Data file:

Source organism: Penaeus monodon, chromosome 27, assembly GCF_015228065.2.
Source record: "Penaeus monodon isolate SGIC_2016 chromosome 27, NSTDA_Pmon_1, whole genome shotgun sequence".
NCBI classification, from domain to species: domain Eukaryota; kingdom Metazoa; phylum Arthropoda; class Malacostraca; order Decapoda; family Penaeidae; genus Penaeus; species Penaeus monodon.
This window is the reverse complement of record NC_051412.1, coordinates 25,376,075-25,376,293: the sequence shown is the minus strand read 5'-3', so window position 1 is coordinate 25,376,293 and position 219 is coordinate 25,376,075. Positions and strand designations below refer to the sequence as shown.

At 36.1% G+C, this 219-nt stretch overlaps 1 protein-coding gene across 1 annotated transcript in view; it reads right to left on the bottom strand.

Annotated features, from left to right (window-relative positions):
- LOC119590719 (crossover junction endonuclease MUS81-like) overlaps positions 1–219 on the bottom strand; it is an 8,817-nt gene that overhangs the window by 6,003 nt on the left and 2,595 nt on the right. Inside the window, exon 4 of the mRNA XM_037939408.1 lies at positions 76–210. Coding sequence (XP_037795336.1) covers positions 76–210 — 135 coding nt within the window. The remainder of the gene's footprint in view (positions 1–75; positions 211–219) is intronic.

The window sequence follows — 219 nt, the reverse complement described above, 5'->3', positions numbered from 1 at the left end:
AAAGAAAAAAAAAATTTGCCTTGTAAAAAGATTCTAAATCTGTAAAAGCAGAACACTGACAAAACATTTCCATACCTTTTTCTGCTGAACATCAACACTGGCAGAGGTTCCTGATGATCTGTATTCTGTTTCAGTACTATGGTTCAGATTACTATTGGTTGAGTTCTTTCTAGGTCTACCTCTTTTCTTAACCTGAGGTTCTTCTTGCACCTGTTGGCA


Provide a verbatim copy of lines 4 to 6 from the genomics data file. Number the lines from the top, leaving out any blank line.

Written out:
This window is the reverse complement of record NC_051412.1, coordinates 25,376,075-25,376,293: the sequence shown is the minus strand read 5'-3', so window position 1 is coordinate 25,376,293 and position 219 is coordinate 25,376,075. Positions and strand designations below refer to the sequence as shown.

At 36.1% G+C, this 219-nt stretch overlaps 1 protein-coding gene across 1 annotated transcript in view; it reads right to left on the bottom strand.

Annotated features, from left to right (window-relative positions):